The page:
Tag Archives: Ugni Blanc

Champagne and Beyond: Celebrate 2014 with French Sparkling Wine

France is king when it comes to bubbly. Whether you’re looking for Champagne or a great value Crémant, there’s a French sparkling wine to match your taste and your budget. Ring in the New Year with one of these bottles.

Ruinart Brut Rosé

Ruinart Brut Rose

Ruinart is the oldest Champagne house, founded in 1729. Their elegant and aromatic rosé is truly a pleasure to sip. The Champagne is a blend of Chardonnay and Pinot Noir (approximately 45% and 55% respectively). Around 18% of the Pinot Noir is vinified, which adds color and flavor to the final Champagne. The Brut Rosé is a lovely pink-orange color, and has notes of cherry, raspberry, wild strawberry and a hint of rose petal.

Charles Heidsieck Brut Réserve

Charles Heidsieck Brut Reserve

Everything you look for in a high quality Champagne, you’ll find it in the Charles Heidsieck Brut Réserve. It is a blend of Chardonnay, Pinot Noir and Pinot Meunier that spent three years aging in Gallo-Roman chalk cellars. It is deep gold in color, with aromas of freshly baked brioche and complex flavors of white apricot, mango, ripe lemon, plum, praline and almond.

Billecart-Salmon Brut Sous Bois

Billecart-Salmon Brut Sous Bois

This Champagne is made from Chardonnay, Pinot Noir and Pinot Meunier and vinified entirely in oak (‘sous bois’ means ‘under oak’). It has an intriguing mix of fresh and dried fruit aromas and flavors. Lemon, orange peel, dried yellow fig and dried apricot are layered with grilled brioche, almond and toffee, and the mouthfeel is rich and creamy.

Domaine de la Louvetrie, “Atmosphères” Jo Landron
Vin Mousseux de Qualite

Atmospheres Jo Landron

This sparkling wine from the Loire Valley is made in the traditional method from 80% Folle Blanche and 20% Pinot Noir. The vineyard is located in the Muscadet region and is certified organic and biodynamic. Crisp flavors of Meyer lemon and white grapefruit are complemented by a chalky minerality.

Léon Palais Blanc de Blancs Brut
Crémant de Jura

Leon Palais Brut

This dry sparkling wine made in the traditional method comes from the Jura region in eastern France. It is made from Chardonnay, Folle Blanche and Ugni Blanc grapes. Flavors of pear and granny smith apple culminate in a soft citrus finish.

Helfrich Brut
Crémant d’Alsace

Helfrich Cremant d'Alsace

This sparkling wine comes from Alsace, located east of Champagne near the border with Germany. It is made entirely from the Pinot Blanc grape in the traditional method. Straw yellow in color, this Crémant has flavors of fresh lemon, grapefruit, white flowers and toast that culminate in a crisp finish.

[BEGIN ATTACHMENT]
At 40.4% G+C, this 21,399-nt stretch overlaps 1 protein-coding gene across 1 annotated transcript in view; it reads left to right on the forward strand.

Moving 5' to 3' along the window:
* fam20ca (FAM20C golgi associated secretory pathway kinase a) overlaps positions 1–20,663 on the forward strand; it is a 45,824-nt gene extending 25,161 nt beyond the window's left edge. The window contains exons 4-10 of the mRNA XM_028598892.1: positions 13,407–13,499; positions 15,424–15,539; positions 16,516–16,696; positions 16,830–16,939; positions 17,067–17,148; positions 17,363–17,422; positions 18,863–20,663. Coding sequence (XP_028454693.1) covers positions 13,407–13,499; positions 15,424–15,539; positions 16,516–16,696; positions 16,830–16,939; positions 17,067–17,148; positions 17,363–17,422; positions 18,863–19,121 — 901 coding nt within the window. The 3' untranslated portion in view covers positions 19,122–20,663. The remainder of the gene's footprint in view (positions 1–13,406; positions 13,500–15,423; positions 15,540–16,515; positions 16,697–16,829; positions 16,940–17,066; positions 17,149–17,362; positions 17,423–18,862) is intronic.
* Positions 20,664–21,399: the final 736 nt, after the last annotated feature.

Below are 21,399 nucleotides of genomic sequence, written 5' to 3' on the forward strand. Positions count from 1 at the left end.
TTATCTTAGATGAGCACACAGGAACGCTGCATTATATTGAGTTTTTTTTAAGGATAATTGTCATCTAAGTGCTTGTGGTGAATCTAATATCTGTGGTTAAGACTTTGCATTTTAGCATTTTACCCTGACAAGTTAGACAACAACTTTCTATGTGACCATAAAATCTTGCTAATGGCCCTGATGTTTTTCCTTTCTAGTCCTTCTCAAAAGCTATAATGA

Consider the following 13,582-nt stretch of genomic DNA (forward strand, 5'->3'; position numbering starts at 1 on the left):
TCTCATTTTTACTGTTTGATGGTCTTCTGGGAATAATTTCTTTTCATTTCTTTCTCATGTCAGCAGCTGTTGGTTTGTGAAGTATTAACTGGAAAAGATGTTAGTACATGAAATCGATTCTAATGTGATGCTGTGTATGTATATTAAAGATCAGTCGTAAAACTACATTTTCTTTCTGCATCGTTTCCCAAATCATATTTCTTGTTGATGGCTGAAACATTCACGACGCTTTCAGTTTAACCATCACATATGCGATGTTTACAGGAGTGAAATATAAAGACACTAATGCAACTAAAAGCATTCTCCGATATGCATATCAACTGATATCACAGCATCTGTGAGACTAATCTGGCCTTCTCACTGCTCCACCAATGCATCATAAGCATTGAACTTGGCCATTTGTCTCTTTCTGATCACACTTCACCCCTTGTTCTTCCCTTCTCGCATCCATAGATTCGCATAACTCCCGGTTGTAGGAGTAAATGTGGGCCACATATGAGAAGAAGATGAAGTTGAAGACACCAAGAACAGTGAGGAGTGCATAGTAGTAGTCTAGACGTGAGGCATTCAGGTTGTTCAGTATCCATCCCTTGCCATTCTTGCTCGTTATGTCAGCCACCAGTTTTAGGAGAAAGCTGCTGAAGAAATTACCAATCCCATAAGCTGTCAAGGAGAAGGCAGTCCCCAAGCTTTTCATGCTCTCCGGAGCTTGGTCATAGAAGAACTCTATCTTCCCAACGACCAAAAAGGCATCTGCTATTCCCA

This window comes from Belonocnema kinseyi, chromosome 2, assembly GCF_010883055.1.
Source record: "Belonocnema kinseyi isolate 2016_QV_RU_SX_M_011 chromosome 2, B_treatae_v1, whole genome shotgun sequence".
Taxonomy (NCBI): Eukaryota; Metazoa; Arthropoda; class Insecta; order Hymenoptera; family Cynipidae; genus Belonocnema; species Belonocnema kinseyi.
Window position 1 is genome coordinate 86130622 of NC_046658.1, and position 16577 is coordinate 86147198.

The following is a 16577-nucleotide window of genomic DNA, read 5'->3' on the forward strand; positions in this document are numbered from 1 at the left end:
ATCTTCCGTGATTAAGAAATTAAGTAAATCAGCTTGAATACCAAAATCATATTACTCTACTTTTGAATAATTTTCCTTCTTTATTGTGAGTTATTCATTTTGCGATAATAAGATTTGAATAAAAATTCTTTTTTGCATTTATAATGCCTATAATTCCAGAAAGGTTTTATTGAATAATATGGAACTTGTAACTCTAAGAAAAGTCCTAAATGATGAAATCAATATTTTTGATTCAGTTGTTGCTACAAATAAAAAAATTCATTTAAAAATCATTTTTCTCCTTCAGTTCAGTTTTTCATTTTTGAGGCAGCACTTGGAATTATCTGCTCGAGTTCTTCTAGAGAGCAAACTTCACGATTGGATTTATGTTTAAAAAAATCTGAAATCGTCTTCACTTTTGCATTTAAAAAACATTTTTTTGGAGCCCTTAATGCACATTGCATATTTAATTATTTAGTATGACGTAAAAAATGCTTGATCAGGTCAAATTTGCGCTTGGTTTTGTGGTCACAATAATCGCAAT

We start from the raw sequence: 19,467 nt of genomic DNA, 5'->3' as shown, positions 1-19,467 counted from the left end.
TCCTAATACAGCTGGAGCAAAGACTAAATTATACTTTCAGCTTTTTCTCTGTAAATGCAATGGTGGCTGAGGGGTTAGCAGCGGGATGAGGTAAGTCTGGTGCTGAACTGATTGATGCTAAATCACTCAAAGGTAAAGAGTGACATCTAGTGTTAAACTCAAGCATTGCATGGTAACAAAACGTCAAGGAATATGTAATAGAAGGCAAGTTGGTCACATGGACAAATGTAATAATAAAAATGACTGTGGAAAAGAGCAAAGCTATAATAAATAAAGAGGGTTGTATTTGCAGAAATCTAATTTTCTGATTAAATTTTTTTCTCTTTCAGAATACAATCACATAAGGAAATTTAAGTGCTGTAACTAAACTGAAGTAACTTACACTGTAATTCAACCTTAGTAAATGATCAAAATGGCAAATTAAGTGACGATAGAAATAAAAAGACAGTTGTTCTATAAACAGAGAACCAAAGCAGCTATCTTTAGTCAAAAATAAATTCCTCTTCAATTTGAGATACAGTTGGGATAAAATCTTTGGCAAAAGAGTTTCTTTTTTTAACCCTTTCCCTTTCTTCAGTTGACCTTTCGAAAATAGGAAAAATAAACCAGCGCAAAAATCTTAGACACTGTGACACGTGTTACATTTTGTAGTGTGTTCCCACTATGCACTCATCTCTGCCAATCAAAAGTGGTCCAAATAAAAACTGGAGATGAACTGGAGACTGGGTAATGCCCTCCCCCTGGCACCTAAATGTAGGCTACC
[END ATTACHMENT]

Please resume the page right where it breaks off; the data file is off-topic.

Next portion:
>> Related Articles:
Crémant: France’s Alternative to Champagne
A Guide to Sparkling Wine

pineau des charentes

Pineau des Charentes: Aperitif of Cognac

Pineau des Charentes is a sweet fortified wine produced in the Charente and Charente-Maritime departments in France. It is a blend of Cognac and grape juice that is most often enjoyed as an aperitif.

The juice comes from grapes that are used to make wine. For white Pineau, grapes including Ugni Blanc, Colombard or Folle Blanche may be used; for red Pineau it may be Cabernet Franc, Cabernet Sauvignon or Merlot. The high alcohol content of the Cognac prevents the grape juice from fermenting.

In its most basic form, Pineau is made by combining approximately 25% Cognac (eau de vie that has aged for at least one year in oak barrels), and 75% grape juice. The blend is then aged for at least 12 months. From the Comité National du Pineau des Charentes:

“Pineau des Charentes is exclusively aged in oak barrels. White Pineau ages for at least 18 months, including 12 in barrel. Red and rosé Pineau are aged for 12 months, including eight in oak. This ageing is a very important part of the winemaking process, and gives Pineau des Charentes its characteristic vanilla and nutty flavour.”

From there, Pineau can vary greatly among producers. Some may blend an older Cognac with the grape juice, and some may let the Pineau age in oak barrels for five or more years.

The taste of Pineau is sweeter than wine, with a pleasant and full mouthfeel. The acidity and alcohol prevent it from being too syrupy. Pineau that has spent more time aging in barrels tends to be more complex in flavor.

Pineau ranges in alcohol from 16 to 22 percent.

Pineau should be served chilled and in a tulip-shaped glass. It is commonly served as an aperitif, though it can complement a range of foods and desserts. Pineau may also be used in cocktails.

For more information on Pineau des Charentes including serving suggestions visit the website for the Comité National du Pineau des Charentes.